Friction

Friction

A LevelAQAEdexcelOCRAQA 2022Edexcel 2022OCR 2022

Friction

In the Forces section, we mentioned that friction was calculated by the equation F \leq \textcolor{red}{\mu} R, where \textcolor{red}{\mu} is known as the coefficient of friction, which has no units. As a general rule of thumb, the rougher a surface is, the higher its coefficient of friction.

We also have the term limiting friction, when friction is at its maximum. This is shown when F = \textcolor{red}{\mu} R.

Make sure you are happy with the following topics before continuing.

Fundamentals

Example: Here’s a box on a flat surface with two people pushing and pulling in the same direction.

Let’s now say that the weight of the box, W, is 100\text{ N}, and that the friction is limiting (i.e. applying any more force in T or Thrust will cause the box to accelerate). Say, also, that the friction F is 50\text{ N}.

Then we have the normal reaction force R = 100\text{ N}.

Since F = \textcolor{red}{\mu} R, the coefficient of friction, \textcolor{red}{\mu} = \dfrac{50}{100} = 0.5.

A LevelAQAEdexcelOCR

Note:

By definition, the coefficient of friction \mu is such that 0 \leq \textcolor{red}{\mu} \leq 1.

Friction on a Tilted Plane

Example: Here’s a 1500 \text{ kg} car being towed up an incline at an angle of 30\degree. Say the slope has a coefficient of friction \textcolor{red}{\mu} = 0.4. What would be the required combined force of the tension in the rope, T, and the thrust from the car? Assume the car is travelling at constant velocity up the hill.

First, adapt this system by rotating it, to visualise the perpendicular forces a little more easily.

Perpendicular to F, we have R = W\cos 30°.

W = 1500 \times 9.8 = 14700\text{ N}, so R = 12730.57\text{ N}

 

So, parallel to F, we have T + \text{Thrust} = F + W\sin 30°.

By F_{max} = \textcolor{red}{\mu} R, the limit of friction is F_{max} = 5092.23\text{ N}

Since we have W and F_{max}, we can see that the minimum thrust and tension required to move the car up the slope is 5092.23 + W\sin 30° = 12442.23\text{ N}.

A LevelAQAEdexcelOCR

Example Questions

We have F \leq \mu R.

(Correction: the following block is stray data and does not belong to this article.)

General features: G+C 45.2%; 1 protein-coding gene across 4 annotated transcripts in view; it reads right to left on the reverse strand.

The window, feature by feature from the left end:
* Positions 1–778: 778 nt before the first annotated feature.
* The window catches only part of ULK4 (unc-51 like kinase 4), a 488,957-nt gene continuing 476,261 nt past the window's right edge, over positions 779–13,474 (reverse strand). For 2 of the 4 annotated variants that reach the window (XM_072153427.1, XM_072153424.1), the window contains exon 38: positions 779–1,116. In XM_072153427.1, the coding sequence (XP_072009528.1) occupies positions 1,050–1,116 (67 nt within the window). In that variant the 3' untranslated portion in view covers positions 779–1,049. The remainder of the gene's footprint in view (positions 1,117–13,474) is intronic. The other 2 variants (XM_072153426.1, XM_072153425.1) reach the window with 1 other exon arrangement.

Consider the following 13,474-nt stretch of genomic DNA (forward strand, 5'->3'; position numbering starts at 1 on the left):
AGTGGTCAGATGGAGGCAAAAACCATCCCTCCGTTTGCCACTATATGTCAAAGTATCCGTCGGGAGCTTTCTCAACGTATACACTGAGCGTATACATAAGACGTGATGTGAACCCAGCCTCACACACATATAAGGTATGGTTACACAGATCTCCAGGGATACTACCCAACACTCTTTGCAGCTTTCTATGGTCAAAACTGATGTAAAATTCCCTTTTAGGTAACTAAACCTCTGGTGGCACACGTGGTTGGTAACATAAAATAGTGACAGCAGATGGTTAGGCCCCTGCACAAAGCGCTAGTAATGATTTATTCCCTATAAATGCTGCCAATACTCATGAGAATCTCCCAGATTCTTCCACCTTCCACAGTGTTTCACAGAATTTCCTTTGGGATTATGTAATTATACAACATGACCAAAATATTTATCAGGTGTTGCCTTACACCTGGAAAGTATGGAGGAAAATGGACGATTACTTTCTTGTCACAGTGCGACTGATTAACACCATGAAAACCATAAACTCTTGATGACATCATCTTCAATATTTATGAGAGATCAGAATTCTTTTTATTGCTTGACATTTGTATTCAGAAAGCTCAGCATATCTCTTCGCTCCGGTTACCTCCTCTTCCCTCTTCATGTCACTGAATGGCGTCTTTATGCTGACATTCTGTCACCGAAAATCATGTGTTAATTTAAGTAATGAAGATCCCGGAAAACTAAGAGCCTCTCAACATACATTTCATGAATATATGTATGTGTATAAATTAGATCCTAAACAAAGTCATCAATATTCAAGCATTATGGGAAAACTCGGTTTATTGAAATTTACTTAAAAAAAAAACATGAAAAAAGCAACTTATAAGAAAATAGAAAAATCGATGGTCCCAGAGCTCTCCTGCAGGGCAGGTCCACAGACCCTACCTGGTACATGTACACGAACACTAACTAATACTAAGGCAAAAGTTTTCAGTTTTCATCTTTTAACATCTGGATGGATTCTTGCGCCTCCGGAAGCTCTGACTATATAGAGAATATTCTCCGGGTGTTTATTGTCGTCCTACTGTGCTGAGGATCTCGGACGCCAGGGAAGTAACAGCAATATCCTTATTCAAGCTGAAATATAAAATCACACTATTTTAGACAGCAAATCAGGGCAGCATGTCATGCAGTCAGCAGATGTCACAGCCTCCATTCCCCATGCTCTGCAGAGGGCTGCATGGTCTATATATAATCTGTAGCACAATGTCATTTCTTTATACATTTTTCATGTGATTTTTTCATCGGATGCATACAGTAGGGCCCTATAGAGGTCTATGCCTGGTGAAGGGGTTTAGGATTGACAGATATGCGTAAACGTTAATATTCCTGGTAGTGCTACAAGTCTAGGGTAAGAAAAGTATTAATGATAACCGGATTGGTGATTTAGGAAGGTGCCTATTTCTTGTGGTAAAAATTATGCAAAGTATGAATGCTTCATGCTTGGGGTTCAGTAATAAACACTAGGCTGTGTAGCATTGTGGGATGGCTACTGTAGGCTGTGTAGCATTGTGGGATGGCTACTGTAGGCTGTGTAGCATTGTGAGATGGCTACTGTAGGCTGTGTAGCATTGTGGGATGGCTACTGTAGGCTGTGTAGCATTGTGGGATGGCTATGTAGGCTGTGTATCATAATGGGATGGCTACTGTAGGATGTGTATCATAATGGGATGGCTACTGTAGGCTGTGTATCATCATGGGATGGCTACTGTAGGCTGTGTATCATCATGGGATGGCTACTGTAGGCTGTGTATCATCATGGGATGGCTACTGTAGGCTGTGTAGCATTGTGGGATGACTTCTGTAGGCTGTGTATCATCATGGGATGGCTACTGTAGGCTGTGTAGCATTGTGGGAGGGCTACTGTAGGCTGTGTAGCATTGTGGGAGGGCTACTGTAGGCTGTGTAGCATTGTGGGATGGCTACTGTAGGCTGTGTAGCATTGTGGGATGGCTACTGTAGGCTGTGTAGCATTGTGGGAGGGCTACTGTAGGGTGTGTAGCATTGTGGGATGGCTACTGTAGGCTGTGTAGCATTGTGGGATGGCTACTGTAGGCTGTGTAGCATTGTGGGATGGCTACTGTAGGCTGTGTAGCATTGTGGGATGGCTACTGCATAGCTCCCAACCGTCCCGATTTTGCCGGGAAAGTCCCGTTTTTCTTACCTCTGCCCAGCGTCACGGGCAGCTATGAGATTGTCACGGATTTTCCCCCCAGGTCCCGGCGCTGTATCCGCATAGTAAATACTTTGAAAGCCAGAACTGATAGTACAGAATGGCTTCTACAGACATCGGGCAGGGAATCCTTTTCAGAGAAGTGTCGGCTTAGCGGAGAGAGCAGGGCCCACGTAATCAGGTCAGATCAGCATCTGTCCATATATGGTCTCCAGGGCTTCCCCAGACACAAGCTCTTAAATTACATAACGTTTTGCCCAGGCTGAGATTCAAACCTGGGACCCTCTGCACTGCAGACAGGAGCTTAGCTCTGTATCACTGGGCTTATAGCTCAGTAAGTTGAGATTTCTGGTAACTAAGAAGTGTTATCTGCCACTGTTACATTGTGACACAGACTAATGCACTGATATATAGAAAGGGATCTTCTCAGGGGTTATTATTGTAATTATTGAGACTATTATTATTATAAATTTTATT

Since no other vertical forces are applied, we have W = R.

We also have W = mg.

Therefore, we have the expression

F \leq \mu mg

Resolving perpendicular to F:

R = W\cos 20° = mg\cos 20°

Resolving parallel to F:

Resultant Force = F_{res} = ma = 0.2m

We also have

F_{res} = W\sin 20° - \mu R

= mg\sin 20° - \mu mg\cos 20°

So,

g\sin 20° - \mu g\cos 20° = 0.2

Giving

\mu = \dfrac{9.8\sin 20° - 0.2}{9.8\cos 20°} = 0.342\text{ (to }3\text{ dp)}

For v = u + at, we have a = \dfrac{-80}{20} = -4\text{ ms}^{-2} horizontally.

From Newton’s Second Law, F = ma = 0.01 \times -(-4) = 0.04\text{ N}.

Vertically, we have R = 0.01 \times 9.8 = 0.098\text{ N}

With no other horizontal forces acting on the system, we assume the friction is limiting, so

\mu = \dfrac{0.04}{0.098} = 0.408\text{ (to }3\text{ dp)}

Related Topics

MME

SUVAT Equations

A Level
MME

Forces

A Level
MME

Resolving Forces

A Level
MME

Newton’s Laws

A Level

Additional Resources

MME

Exam Tips Cheat Sheet

A Level
MME

Formula Booklet

A Level

You May Also Like...

A Level Maths Revision Cards

The best A level maths revision cards for AQA, Edexcel, OCR, MEI and WJEC. Maths Made Easy is here to help you prepare effectively for your A Level maths exams.

£14.99
View Product

A Level Maths – Cards & Paper Bundle

A level maths revision cards and exam papers for Edexcel. Includes 2022 predicted papers based on the advance information released in February 2022! MME is here to help you study from home with our revision cards and practise papers.

From: £22.99
View Product

Transition Maths Cards

The transition maths cards are a perfect way to cover the higher level topics from GCSE whilst being introduced to new A level maths topics to help you prepare for year 12. Your ideal guide to getting started with A level maths!

£8.99
View Product